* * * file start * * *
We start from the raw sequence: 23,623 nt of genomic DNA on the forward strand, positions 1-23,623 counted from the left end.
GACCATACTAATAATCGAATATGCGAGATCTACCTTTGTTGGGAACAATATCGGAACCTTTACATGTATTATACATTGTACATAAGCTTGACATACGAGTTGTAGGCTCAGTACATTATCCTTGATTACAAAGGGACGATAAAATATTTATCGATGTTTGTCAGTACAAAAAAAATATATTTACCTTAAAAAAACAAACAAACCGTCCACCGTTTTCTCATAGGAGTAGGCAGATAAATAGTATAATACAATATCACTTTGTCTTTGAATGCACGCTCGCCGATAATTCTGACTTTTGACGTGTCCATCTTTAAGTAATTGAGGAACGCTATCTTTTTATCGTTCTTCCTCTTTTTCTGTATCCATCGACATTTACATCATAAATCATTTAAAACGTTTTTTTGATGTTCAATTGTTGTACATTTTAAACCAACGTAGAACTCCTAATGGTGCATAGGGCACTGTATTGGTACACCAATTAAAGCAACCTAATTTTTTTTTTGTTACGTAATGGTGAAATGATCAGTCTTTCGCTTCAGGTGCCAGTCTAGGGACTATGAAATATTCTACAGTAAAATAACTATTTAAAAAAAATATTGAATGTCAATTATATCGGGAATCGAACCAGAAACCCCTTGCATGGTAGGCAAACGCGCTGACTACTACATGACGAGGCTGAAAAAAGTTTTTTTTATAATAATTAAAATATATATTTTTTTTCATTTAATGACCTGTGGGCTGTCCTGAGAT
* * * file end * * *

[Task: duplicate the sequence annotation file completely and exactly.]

We start from the raw sequence: 23,623 nt of genomic DNA on the forward strand, positions 1-23,623 counted from the left end.
GACCATACTAATAATCGAATATGCGAGATCTACCTTTGTTGGGAACAATATCGGAACCTTTACATGTATTATACATTGTACATAAGCTTGACATACGAGTTGTAGGCTCAGTACATTATCCTTGATTACAAAGGGACGATAAAATATTTATCGATGTTTGTCAGTACAAAAAAAATATATTTACCTTAAAAAAACAAACAAACCGTCCACCGTTTTCTCATAGGAGTAGGCAGATAAATAGTATAATACAATATCACTTTGTCTTTGAATGCACGCTCGCCGATAATTCTGACTTTTGACGTGTCCATCTTTAAGTAATTGAGGAACGCTATCTTTTTATCGTTCTTCCTCTTTTTCTGTATCCATCGACATTTACATCATAAATCATTTAAAACGTTTTTTTGATGTTCAATTGTTGTACATTTTAAACCAACGTAGAACTCCTAATGGTGCATAGGGCACTGTATTGGTACACCAATTAAAGCAACCTAATTTTTTTTTTGTTACGTAATGGTGAAATGATCAGTCTTTCGCTTCAGGTGCCAGTCTAGGGACTATGAAATATTCTACAGTAAAATAACTATTTAAAAAAAATATTGAATGTCAATTATATCGGGAATCGAACCAGAAACCCCTTGCATGGTAGGCAAACGCGCTGACTACTACATGACGAGGCTGAAAAAAGTTTTTTTTATAATAATTAAAATATATATTTTTTTTCATTTAATGACCTGTGGGCTGTCCTGAGAT